The architects have successfully responded to a unique setting and created an environment that teachers find supportive and the pupils, stimulating. It is unfortunate that the administrative building on Gibson Street is a detached compromise; it neither continues the street line of an important thoroughfare nor is particularly welcoming to the visitor.
Perhaps the nature of the site offered too many options, but one is left thinking that the chosen response of two distinct buildings linked by a glass bridge is perhaps less than optimal. That said, this is a welcome diversion from the cookie-cutter patterns of current school design and is a positive attribute for the community.
Alan Dunlop is director of Alan Dunlop Architects and visiting professor at the Scott Sutherland School of Architecture
Isi Metzstein’s last crit
We took Isi Metzstein to visit Hillhead Primary School; this was a longstanding appointment. Like many architects of our generation, we valued Isi’s opinion of our work. The visit was arranged to allow Isi to give the building a crit, and to later discuss his evaluation. So, with trepidation, we walked him around the building.
He was mildly surprised (his words).
He enjoyed the clarity of the plan and the situations of the classrooms embedded by the riverside amongst the mature trees and vegetation. He said it felt Scandinavian; a great place for children to learn and see the changing seasons and the transformation of the landscape.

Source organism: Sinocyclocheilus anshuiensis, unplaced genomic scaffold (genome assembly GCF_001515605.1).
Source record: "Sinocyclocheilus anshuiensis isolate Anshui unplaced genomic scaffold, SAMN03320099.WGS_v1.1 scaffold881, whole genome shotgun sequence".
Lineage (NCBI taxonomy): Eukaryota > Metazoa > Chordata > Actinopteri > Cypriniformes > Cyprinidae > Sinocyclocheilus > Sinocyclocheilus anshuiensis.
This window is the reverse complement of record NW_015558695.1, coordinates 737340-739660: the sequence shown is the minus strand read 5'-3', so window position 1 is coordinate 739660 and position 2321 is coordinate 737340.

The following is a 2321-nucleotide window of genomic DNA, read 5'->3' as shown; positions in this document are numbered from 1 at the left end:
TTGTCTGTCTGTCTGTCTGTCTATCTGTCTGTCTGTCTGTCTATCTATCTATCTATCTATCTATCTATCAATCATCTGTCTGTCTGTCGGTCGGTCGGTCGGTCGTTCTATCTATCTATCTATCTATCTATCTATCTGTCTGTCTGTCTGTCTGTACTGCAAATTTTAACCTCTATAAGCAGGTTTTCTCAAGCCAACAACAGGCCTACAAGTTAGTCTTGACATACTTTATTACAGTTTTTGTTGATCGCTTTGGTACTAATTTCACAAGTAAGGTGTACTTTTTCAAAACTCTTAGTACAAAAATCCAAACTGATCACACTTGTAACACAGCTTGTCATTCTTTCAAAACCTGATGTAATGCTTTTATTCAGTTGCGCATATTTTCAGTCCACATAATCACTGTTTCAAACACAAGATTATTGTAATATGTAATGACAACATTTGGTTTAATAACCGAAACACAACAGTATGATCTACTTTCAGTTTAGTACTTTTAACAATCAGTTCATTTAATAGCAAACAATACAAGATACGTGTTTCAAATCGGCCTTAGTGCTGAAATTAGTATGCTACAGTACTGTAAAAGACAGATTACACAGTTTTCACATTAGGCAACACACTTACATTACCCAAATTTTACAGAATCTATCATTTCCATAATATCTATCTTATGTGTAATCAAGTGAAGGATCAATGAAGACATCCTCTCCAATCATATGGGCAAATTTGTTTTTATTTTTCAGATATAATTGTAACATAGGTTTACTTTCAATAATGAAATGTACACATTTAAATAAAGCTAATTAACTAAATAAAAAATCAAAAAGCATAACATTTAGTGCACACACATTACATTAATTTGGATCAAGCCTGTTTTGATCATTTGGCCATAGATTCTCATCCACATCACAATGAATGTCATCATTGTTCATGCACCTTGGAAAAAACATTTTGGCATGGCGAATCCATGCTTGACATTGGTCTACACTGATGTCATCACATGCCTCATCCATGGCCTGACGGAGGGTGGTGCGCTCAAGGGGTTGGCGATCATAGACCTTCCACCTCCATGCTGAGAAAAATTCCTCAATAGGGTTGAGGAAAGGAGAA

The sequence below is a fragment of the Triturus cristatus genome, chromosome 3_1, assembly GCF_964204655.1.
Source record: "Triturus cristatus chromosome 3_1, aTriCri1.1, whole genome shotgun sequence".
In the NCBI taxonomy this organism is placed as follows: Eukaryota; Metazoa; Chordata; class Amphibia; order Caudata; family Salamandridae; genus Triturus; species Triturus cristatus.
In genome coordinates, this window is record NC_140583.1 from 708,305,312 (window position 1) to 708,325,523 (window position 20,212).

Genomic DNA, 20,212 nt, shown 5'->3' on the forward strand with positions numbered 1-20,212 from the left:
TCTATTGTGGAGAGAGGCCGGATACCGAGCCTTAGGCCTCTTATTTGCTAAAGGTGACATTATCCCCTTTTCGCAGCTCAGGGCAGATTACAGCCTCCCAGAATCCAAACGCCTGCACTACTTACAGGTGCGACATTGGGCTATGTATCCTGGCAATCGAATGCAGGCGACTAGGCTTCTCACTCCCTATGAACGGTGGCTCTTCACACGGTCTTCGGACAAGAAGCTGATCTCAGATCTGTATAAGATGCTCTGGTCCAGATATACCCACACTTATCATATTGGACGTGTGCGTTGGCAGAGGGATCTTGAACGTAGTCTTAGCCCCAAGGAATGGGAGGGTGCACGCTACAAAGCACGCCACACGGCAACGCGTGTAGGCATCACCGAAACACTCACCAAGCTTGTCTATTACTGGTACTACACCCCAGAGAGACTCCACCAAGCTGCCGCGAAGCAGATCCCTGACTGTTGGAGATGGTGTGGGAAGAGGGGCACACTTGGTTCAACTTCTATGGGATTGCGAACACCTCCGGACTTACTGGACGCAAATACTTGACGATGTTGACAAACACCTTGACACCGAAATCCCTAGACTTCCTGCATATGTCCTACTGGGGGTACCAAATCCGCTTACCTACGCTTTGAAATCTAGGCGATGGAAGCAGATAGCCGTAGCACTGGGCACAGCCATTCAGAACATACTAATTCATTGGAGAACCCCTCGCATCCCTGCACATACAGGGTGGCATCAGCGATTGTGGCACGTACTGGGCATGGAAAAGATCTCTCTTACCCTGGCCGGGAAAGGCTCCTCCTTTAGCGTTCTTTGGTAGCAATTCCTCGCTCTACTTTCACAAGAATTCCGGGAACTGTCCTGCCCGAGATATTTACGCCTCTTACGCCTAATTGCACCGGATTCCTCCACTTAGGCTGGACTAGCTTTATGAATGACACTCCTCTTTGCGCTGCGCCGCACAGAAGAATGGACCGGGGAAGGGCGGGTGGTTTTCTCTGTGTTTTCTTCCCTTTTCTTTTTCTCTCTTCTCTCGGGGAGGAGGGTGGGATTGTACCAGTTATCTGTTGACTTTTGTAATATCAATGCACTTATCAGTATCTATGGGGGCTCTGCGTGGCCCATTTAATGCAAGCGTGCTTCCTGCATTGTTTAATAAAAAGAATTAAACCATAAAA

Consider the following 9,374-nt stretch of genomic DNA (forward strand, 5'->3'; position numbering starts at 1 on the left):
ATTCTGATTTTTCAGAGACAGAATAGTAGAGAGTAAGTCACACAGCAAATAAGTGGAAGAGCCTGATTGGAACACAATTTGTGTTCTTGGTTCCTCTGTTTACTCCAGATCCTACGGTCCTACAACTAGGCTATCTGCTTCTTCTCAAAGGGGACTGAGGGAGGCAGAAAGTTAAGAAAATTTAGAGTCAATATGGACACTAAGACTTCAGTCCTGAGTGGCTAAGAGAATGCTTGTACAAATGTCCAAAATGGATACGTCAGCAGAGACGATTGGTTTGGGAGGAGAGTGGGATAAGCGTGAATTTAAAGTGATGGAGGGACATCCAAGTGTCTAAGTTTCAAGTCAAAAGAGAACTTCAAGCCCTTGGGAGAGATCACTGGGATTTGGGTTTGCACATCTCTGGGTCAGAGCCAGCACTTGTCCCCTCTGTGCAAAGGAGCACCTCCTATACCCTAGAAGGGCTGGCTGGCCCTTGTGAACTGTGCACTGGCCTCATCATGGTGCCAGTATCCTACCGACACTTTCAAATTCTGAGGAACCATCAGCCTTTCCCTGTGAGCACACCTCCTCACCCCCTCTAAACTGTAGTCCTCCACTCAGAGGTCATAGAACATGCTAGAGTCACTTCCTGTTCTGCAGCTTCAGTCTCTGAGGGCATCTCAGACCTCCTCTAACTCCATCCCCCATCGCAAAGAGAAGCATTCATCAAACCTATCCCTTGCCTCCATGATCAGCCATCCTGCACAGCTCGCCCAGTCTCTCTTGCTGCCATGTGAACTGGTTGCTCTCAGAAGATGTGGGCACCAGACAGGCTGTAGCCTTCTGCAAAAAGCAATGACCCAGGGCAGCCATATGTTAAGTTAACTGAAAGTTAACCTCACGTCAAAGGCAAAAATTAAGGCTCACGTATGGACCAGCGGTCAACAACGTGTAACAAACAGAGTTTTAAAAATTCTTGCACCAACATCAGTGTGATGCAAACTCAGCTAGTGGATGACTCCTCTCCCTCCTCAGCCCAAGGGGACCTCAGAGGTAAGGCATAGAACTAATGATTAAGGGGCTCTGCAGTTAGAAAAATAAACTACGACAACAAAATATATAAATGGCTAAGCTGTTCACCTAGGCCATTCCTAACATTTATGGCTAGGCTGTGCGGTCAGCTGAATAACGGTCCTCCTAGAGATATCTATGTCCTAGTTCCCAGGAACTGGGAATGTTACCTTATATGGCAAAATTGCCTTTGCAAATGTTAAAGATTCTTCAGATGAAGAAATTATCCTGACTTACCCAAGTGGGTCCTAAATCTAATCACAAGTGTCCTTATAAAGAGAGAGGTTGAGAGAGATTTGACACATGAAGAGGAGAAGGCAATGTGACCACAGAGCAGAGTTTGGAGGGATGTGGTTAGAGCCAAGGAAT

He commented on the quality of detailing, especially the columns wrapped in rope. He thought this was ‘sensuous’ – his words. I said we got the idea from another architect – he didn’t seem to mind. We all learn from each other anyway don’t we!
He berated one teacher for covering the fully glazed classroom wall and its view over the river, with children’s paintings and work, saying that the work blocked the beautiful view - what was it doing there?
Dany, Isi’s wife, told us later that visiting this school was his last outing before his passing, and that it had made him happy.
Isi was never a man who gave compliments lightly, so when you got one you cherished it. His positive feedback on the building was both a relief and as close to a good crit that any of us would ever expect to get. Not a bad memory for us to have of a truly remarkable man.
Henry McKeown, JM Architects
Start on site August 2009 (including demolition and site clearance)
Completion July 2011
Gross internal floor area 4,292m2
Form of contract or procurement Traditional procurement using SBCC 2055 with JM Architects as contract administrators
Total cost £13.8 million
Cost per m2 £3,215
Architect JM Architects
Client Glasgow City Council, Education Services
Structural engineer Ramboll
M&E consultant Ramboll
Quantity surveyor Turner & Townsend
Landscape consultants Mike Hyatt Landscape Architects
Project manager Turner & Townsend
CDM coordinator Turner & Townsend
Main contractor City Building Glasgow
Annual CO2 emissions 19.3kgCO2/m2
NB This project was undertaken by Henry McKeown, Ian Alexander and Craig Tait in 2004. McKeown Alexander Architects were incorporated within JM Architects